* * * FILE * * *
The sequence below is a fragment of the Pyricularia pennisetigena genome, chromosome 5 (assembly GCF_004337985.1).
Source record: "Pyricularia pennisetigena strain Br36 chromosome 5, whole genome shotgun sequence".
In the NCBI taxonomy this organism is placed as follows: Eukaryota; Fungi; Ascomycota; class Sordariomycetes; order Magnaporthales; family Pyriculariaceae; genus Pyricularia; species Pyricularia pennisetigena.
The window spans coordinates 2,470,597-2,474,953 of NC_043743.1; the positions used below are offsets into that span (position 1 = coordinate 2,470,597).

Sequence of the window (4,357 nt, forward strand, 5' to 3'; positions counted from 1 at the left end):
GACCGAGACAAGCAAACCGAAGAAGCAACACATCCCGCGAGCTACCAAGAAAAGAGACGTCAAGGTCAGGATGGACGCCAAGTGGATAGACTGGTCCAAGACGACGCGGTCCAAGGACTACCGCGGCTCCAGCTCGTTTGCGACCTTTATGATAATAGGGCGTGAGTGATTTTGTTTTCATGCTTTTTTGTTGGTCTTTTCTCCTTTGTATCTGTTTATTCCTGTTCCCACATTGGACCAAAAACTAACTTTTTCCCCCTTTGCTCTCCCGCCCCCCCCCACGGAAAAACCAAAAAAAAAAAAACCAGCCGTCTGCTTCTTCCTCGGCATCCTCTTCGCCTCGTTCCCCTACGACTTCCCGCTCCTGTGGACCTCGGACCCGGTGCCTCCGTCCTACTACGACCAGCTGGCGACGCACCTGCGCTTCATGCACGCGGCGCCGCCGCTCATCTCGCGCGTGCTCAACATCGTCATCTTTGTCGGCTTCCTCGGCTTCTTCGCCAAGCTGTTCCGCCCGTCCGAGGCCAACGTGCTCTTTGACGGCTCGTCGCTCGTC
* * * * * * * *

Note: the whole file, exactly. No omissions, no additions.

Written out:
The sequence below is a fragment of the Pyricularia pennisetigena genome, chromosome 5 (assembly GCF_004337985.1).
Source record: "Pyricularia pennisetigena strain Br36 chromosome 5, whole genome shotgun sequence".
In the NCBI taxonomy this organism is placed as follows: Eukaryota; Fungi; Ascomycota; class Sordariomycetes; order Magnaporthales; family Pyriculariaceae; genus Pyricularia; species Pyricularia pennisetigena.
The window spans coordinates 2,470,597-2,474,953 of NC_043743.1; the positions used below are offsets into that span (position 1 = coordinate 2,470,597).

Sequence of the window (4,357 nt, forward strand, 5' to 3'; positions counted from 1 at the left end):
GACCGAGACAAGCAAACCGAAGAAGCAACACATCCCGCGAGCTACCAAGAAAAGAGACGTCAAGGTCAGGATGGACGCCAAGTGGATAGACTGGTCCAAGACGACGCGGTCCAAGGACTACCGCGGCTCCAGCTCGTTTGCGACCTTTATGATAATAGGGCGTGAGTGATTTTGTTTTCATGCTTTTTTGTTGGTCTTTTCTCCTTTGTATCTGTTTATTCCTGTTCCCACATTGGACCAAAAACTAACTTTTTCCCCCTTTGCTCTCCCGCCCCCCCCCACGGAAAAACCAAAAAAAAAAAAACCAGCCGTCTGCTTCTTCCTCGGCATCCTCTTCGCCTCGTTCCCCTACGACTTCCCGCTCCTGTGGACCTCGGACCCGGTGCCTCCGTCCTACTACGACCAGCTGGCGACGCACCTGCGCTTCATGCACGCGGCGCCGCCGCTCATCTCGCGCGTGCTCAACATCGTCATCTTTGTCGGCTTCCTCGGCTTCTTCGCCAAGCTGTTCCGCCCGTCCGAGGCCAACGTGCTCTTTGACGGCTCGTCGCTCGTC